Malta’s Most Peculiar Public Land Uproar

Unexpected Public Land Makeover in Valletta

Għażiż readers of ‘Times of Mela’, have you ever strolled down Republic Street in Valletta and thought, “Xi ħaġa nieqsa hawnhekk?” Well, brace yourselves. Early one misty morning, the iconic Triton Fountain started dispensing not water, but free-flowing ħobż biż-żejt to the bewilderment of locals and tourists alike. As the savory aroma wafted through the air, a grumbling crowd grew around the monument, not for protest but for a taste of this unexpected gastronomical bonanza.

Uwejja, who needs a water show when you can have a bread fountain? Free food, kemm hu sabiħ?!

But the edible spectacle was just the beginning. As Vallettans bathed in this miraculous bread feast, Mdina’s silent alleys were echoing with the hustle and bustle of an impromptu rabbit stew market, and the Gozo Channel had somehow become a floating parade for giant pastizzi-shaped boats. It was an island-wide takeover of public spaces that left everyone scratching their heads.

The Culinary Culprits: Leli tal-Pastizz and Karmni taz-Zalzett

Our investigation led us to none other than Leli tal-Pastizz, a former snack bar owner turned edible anarchist, and his accomplice Karmni taz-Zalzett, a deli shopkeeper with revolutionary seasoning skills. The plan was crystal clear: transform Malta into a carnival of traditional Maltese flavors.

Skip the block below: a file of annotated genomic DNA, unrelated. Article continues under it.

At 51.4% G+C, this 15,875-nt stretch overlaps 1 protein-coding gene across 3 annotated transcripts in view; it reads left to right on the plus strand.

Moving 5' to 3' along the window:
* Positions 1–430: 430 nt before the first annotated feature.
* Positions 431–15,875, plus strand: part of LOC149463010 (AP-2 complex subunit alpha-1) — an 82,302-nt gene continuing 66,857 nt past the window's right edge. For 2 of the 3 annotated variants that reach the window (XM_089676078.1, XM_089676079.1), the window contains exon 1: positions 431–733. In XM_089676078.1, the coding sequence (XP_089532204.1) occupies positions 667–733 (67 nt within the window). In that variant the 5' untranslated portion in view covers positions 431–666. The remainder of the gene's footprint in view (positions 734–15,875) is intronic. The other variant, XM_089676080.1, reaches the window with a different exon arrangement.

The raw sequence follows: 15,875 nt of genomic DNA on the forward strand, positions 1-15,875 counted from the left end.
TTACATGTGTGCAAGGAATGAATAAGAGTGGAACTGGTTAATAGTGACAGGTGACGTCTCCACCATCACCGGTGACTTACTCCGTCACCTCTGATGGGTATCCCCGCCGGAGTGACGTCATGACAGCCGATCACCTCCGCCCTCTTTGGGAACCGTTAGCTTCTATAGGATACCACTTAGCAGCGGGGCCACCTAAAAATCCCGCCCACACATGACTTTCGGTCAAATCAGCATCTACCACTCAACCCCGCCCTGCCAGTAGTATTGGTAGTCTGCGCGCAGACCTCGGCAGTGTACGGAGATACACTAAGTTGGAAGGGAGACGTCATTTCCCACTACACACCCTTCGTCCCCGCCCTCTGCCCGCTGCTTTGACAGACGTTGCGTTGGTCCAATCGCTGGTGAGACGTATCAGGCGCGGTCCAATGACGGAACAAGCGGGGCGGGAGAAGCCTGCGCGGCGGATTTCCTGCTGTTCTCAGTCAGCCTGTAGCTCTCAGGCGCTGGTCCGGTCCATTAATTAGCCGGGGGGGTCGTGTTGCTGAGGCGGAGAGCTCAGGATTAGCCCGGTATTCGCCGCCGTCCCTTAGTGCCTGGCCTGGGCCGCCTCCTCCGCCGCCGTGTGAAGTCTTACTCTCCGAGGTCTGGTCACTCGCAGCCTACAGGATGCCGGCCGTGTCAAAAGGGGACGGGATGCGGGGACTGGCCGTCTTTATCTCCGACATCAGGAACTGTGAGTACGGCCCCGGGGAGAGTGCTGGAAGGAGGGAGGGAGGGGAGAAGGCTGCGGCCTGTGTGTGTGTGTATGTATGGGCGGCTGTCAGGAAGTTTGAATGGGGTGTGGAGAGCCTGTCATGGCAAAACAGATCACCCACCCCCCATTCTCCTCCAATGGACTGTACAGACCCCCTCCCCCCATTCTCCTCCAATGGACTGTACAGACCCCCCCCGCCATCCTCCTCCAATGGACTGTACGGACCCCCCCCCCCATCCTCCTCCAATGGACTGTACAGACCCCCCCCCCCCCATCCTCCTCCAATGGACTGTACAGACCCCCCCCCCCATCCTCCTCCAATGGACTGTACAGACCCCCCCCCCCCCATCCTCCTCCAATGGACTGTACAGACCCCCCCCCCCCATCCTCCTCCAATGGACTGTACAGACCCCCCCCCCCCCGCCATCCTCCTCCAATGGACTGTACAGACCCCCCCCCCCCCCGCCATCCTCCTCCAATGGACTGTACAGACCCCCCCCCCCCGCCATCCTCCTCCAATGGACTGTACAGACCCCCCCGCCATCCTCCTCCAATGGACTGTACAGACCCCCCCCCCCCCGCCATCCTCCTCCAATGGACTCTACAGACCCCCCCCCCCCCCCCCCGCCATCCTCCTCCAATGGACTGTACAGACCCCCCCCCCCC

No more boring benches or plain pavements. Every corner of our islands should make you feel like you’re in renju tat-togħma (a kingdom of taste)!

Their motto: “Eat the street!” But the plot twist lay in the dough. These culinary activists had commandeered all public lands, and every tasty monument and pastry boat sailed under a flag emblazoned with a cheeky phrase: “Property of the Maltese Stomach!”

Interactive Elements: Public Sentiments

And so, dear readers, we rolled up our sleeves, grabbed our forks, and delved into the heart of this saucy matter. Here’s a scoop of what the public had to say:

  • Sinjur Sammut: “I was about to dock my luzzu in Marsaxlokk when I almost crashed into a floating ftira! Ma stajtx nemmen!”
  • Titina: “Imagine, I walked out of my door in Sliema to a pavement of prickly pear cactus turned pastries. Għalija, this is what dreams are made of!”
  • Frans il-Mosta: “I’m proud of our culture, but when I parked my bike next to a fountain squirting kunserva, I knew we had crossed a line!”

The Aftertaste of Anarchy

The fiasco came to a halt when an anonymous whistleblower revealed that Leli and Karmni had planned to take over the Ġgantija Temples next, topping them with colossal gbejniet. The authorities, armed with bread baskets and napkins, negotiated the reclamation of public land, piece by piece, promising to look into more edible landscaping in a controlled manner.

Kollox irridu nittieħdu bil-qies, even our love for Maltese cuisine!


In the aftermath, families are seen picnicking next to the less edible yet still lovely Maltese landmarks, while Leli tal-Pastizz and Karmni taz-Zalzett pledge to continue their crusade through legal, less invasive means. As for the public lands, they have been restored, but the fragrant memory of the grand culinary uprising will linger in the Maltese air for generations.

Uwejja, till the next peculiar protest – perhaps a campaign for three-day weekends to enjoy our Għadira beaches or sloganing for siestas to match our hot Mediterranean afternoons. Stay tuned with ‘Times of Mela’ for more hilariously bizarre updates on the shenanigans across our beloved island!